The more you know about the past, the better you are prepared for the future.
One of the best things about traveling to different countries is connecting with the outside world and events. Take Dubrovnik, for example.
In late 1991 as I counted down the days to my tenth birthday, the Croatian War of Independence was underway. Although Croatian forces fiercely defended Dubrovnik from the Yugoslav People's Army (JNA), on December 6 (my birthday) JNA's bombing of the small city culminated. The UNESCO site of Old Town was badly damaged, causing an international outcry. The Croatian Army fought back and eventually regained Dubrovnik, but not without major casualties: 16,000 refugees, 500 deaths (civilian and military), 11,425 damaged buildings (55.9% of the total stock). Twenty-five years later, the Siege of Dubrovnik remains a emotional topic to most locals. Damaged buildings have been mostly repaired or rebuilt and the tourists have returned, with one exception: Kupari.
Kupari is a small seaside town about 15-minutes south of Dubrovnik that "still bears the scars of the darker times in Croatia’s history." This former military resort complex once catered to thousands of Yugoslav army elites and their families until 1991 when the Yugoslav army themselves destroyed the site: "Almost all of the valuables from the five hotels were looted and then phosphorous bombs were used to systematically burn the hotels, floor by floor." The Hotel Grand was built in 1919 and six larger hotels were added in the 1960s and 70s (Kupari, Pelegrin, Goricina, now-demolished Orlando, functioning Astarea, and Plat), when the resort spot was in its prime. Fast forward to 2001, when anything left in the buildings was stripped in hopes of impending redevelopment plans. Fifteen years have passed and now Marriott's Ritz-Carlton has entered into a 99-year contract where they will (unfortunately) demolish everything but the historic Hotel Grand and invest more than $100 million in a luxury venue.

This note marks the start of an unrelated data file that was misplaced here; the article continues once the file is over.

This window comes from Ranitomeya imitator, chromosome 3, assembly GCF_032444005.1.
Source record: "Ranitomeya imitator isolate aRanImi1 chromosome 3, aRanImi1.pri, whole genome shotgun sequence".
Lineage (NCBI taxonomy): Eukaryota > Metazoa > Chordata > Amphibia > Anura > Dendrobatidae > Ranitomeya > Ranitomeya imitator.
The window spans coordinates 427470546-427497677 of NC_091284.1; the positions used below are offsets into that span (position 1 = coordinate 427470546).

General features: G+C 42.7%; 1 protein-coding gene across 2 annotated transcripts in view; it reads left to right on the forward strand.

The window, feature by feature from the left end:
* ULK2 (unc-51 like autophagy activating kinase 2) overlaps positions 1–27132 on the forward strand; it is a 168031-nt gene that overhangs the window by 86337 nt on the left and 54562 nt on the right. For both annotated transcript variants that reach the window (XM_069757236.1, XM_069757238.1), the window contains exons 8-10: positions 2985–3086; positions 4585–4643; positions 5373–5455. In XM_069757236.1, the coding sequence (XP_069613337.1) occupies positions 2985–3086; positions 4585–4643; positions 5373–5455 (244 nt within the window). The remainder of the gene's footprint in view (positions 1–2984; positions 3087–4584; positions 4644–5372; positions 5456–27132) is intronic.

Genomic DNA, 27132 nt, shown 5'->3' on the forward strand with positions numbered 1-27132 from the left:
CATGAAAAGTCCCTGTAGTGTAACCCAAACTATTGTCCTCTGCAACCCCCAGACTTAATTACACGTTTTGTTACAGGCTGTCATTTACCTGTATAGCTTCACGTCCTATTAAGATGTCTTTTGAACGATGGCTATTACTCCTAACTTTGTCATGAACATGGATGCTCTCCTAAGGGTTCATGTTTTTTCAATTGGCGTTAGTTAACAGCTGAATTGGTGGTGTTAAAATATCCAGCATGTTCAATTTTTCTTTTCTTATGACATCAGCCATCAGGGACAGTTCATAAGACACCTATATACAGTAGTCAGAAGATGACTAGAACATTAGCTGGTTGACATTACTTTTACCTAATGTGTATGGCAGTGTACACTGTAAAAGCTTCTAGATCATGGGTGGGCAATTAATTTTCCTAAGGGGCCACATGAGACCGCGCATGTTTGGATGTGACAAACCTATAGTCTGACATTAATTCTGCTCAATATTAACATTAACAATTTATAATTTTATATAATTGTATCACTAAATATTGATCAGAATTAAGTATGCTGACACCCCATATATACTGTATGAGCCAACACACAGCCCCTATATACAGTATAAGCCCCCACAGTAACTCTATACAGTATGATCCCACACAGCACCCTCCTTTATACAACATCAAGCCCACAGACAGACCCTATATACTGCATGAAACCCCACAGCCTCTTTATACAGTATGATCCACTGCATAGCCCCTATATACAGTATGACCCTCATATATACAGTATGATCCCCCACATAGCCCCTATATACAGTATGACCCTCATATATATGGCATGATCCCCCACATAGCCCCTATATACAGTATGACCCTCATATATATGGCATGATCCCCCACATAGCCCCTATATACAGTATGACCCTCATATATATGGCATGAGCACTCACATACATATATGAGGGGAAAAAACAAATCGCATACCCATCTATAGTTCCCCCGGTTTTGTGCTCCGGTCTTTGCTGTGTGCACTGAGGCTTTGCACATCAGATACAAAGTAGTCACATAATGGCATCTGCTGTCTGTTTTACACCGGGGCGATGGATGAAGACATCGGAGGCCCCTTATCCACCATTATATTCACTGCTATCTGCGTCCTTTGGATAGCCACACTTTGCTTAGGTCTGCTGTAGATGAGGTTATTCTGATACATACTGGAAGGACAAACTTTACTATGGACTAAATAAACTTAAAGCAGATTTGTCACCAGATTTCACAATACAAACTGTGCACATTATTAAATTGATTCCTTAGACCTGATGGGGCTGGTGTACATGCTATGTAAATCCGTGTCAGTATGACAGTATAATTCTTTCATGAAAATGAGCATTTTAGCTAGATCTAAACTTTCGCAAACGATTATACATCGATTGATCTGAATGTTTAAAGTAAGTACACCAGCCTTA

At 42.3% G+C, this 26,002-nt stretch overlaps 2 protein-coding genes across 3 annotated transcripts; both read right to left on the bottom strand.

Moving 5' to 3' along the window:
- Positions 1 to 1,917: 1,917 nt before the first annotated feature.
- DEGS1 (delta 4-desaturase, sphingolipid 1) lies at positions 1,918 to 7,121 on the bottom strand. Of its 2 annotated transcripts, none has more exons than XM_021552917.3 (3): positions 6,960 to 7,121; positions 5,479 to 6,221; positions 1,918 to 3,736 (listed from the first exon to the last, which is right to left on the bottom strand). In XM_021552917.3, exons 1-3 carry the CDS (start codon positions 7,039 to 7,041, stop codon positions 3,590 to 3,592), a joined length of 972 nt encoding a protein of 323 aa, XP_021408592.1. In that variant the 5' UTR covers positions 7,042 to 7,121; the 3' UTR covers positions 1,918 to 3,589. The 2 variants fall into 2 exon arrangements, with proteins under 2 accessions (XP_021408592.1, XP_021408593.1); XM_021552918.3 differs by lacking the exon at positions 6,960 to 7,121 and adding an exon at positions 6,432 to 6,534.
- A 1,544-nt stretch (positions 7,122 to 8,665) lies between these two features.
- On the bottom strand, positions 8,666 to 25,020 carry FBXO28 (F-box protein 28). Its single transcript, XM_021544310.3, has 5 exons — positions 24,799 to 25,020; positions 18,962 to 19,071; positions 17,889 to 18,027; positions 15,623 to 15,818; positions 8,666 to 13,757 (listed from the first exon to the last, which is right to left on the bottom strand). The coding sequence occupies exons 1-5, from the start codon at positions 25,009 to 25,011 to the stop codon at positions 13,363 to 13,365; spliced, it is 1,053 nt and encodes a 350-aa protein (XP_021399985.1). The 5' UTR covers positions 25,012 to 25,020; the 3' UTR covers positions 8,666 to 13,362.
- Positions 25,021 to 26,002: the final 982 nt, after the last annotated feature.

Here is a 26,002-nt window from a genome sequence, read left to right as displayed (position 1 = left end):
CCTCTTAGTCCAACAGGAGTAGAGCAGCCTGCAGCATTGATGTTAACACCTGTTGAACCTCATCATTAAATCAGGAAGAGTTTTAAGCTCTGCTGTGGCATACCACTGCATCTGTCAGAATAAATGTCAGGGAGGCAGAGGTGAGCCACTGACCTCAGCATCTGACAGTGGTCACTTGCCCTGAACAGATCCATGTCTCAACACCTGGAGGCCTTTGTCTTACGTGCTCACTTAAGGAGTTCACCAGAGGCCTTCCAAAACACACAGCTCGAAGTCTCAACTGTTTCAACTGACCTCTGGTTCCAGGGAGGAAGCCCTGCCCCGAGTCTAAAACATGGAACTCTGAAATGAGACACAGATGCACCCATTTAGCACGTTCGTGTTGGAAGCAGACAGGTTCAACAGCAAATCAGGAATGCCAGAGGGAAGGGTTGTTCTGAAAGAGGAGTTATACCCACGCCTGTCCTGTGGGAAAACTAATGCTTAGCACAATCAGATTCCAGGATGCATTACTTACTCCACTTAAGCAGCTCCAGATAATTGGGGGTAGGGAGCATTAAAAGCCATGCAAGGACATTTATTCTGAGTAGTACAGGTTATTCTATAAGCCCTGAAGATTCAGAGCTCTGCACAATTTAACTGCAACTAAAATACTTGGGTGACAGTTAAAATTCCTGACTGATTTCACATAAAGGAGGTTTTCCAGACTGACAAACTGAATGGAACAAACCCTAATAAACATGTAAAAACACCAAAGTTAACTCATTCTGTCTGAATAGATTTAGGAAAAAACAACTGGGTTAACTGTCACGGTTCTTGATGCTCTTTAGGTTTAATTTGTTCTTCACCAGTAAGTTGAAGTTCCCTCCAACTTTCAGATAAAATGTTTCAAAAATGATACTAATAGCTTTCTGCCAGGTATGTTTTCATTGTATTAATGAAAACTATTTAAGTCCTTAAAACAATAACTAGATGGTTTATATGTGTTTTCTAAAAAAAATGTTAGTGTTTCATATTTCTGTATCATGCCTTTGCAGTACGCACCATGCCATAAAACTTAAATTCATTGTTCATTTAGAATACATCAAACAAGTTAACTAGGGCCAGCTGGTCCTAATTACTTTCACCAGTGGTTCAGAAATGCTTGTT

With demolition day looming for this historically-significant site, I was fortunate enough to catch a local bus to visit and take photos. I was surprised that all of the buildings were unsecured (not like there were doors and windows to lock up, though). With most of the stairways destroyed and dark, detritus-filled halls, it was a bit dangerous to explore. I spent three hours in the Kupari hotels, wandering around and taking photos. Meanwhile, there were many locals by the beach, taking a stroll, fishing, walking their dogs, or dropping off their kids at the paintball facility housed in part of the former Kupari hotel.
As a historic preservationist, I liked the Hotel Grand the best. However, I did really like the Mid-Century Modern style of the Pelegrin: traces of fine marble floors and stairways remained, detailed brickwork in the lobby stood intact, and clean lines paired well with the amazing views (I do admit that I think the exterior design is not so attractive). As for the Goricina and Kupari hotels, I thought they were pretty "meh" although the Kupari did really creep me out (it was probably the abundance of cold, boring concrete; concrete awnings, really?).
So this wraps up my day in Kupari, and I am glad to have experienced this bit of history before it is demolished within the year. Although I don't remember much about the Croatian battle from when I was a child, I probably did hear about it at some point so it's nice to have a connection to history. Hopefully the Ritz-Carlton will keep Croatia's history in mind as they bring Kupari back to its former glory.